I need something that is competitive to Volusion/Magento in terms of features. Cost is not an issue.
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I've been watching the situation around shopping carts for past 5 years very closely. Imho the only carts that are worth trying :
I've used all of them now. The first 3 are sort of out-of-the-box. I prefer jadasite and shopizer, because they are opensource projects and you have all the Konakart's paid features for free in Jadasite. And from what I know they are even better. You can install these shopping carts and go.
If you are skilled developer and want to spend a month or two playing with a nice technology, or you need a solution for a middle - big businesses, try ofbiz, because ofbiz gives you a platform for building enterprise class e-commerce solution.
Finally, Broadleaf Commerce is somewhere in the middle. I blogged about it recently. Great technology stack, very experienced project lead. You have to have at least a year of java dev experience, because the way of integration and customization has "integration" nature, based on Spring beans/services/controllers or persistence entities overriding/merging/adding ... But it is very simple principle and I was able to work on a custom shopping cart even the same day when I checked out the code from svn.
ofbiz includes; Open Source ERP, Open Source CRM, Open Source E-Business / E-Commerce, Open Source SCM, Open Source MRP, Open Source CMMS/EAM, and so on.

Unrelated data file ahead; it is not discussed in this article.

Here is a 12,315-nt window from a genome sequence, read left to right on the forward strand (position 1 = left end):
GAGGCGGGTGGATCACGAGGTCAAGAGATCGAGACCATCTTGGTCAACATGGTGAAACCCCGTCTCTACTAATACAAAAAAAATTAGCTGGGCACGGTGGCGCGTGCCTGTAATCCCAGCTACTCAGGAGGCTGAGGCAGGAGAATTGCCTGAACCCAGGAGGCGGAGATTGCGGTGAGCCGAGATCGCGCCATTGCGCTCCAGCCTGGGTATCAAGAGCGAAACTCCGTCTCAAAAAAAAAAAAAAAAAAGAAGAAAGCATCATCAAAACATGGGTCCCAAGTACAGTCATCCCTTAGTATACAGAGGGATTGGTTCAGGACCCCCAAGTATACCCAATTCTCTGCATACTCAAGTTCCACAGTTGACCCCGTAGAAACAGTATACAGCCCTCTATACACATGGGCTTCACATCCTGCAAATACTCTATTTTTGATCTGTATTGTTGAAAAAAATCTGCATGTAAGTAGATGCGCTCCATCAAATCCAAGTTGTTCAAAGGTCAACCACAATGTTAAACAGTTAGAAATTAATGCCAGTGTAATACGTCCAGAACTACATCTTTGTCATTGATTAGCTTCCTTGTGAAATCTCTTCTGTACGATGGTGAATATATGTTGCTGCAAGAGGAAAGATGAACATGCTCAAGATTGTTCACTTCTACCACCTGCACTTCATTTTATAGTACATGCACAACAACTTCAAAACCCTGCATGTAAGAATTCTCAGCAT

ATG is an outstanding package. It is highly extensible, completely skinnable and very scalable. It is used by many of the largest online retailers, has a strong network of partners and support is quite good. ATG provide training courses for developers and architectural consultancy services. It includes integrations with advanced search, CRM, trouble ticketing and many allied functions.
All that having been said, it is closed-source, obtuse, complex, expensive and has a steep learning curve. It uses a proprietary ORM that mimics Hibernate and other language constructs that parallel J2EE or Spring such as dependency injection, but in it's own special way. Don't assume that your average J2EE or Spring developer will be able to pick it up quickly.
You do need to be careful of some of ATG's implementation partners, some of them are stacked with developers that have barely completed the standard ATG training program and you would be better off training your own staff. Check their references and make sure you actually speak to past clients.
Standard disclaimers apply, I have no affiliation with ATG, caveat emptor.